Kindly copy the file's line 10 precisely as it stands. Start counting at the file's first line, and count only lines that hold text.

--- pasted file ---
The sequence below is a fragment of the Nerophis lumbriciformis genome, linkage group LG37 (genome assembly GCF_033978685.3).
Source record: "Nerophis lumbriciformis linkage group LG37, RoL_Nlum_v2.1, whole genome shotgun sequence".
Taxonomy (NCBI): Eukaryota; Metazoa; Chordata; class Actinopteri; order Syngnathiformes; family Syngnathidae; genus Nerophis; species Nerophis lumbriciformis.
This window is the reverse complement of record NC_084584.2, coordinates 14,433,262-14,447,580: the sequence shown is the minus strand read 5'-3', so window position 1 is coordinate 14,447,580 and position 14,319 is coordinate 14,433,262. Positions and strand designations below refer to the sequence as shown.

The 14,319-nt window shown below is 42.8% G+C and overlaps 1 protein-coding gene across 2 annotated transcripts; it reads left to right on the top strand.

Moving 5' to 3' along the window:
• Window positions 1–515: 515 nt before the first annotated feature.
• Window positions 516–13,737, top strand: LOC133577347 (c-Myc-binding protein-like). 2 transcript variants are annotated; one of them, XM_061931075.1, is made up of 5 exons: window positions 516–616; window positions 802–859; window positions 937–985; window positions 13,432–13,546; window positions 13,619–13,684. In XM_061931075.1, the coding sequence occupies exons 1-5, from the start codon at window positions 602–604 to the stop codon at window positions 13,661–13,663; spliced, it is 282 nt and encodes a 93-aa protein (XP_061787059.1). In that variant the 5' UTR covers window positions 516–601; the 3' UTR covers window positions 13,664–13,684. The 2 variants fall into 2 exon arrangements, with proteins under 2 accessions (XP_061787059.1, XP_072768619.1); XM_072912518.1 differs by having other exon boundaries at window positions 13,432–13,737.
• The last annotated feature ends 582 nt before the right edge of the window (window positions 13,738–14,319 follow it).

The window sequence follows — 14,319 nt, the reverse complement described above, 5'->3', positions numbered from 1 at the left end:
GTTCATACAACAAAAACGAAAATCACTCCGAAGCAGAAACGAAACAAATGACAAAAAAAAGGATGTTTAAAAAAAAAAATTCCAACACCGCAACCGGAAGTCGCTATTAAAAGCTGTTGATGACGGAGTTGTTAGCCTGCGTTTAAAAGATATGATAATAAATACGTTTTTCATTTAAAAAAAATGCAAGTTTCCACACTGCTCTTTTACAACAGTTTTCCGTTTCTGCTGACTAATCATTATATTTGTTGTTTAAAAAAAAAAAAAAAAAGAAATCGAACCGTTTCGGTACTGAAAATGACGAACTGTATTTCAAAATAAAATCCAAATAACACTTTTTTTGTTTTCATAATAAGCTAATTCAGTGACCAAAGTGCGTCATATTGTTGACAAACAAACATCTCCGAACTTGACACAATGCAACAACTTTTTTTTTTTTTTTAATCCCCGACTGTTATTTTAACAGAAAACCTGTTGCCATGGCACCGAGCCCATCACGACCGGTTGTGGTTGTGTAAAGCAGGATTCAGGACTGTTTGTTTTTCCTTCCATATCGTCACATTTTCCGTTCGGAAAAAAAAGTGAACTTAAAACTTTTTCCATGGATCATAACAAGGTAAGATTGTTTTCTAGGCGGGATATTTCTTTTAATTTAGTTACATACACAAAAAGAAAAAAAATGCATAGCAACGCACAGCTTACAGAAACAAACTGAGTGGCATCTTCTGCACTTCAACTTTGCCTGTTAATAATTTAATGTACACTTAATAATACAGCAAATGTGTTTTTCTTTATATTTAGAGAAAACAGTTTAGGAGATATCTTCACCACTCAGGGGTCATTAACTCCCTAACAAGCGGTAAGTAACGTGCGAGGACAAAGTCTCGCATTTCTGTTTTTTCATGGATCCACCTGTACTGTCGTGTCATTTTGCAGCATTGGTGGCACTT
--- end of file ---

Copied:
The window sequence follows — 14,319 nt, the reverse complement described above, 5'->3', positions numbered from 1 at the left end: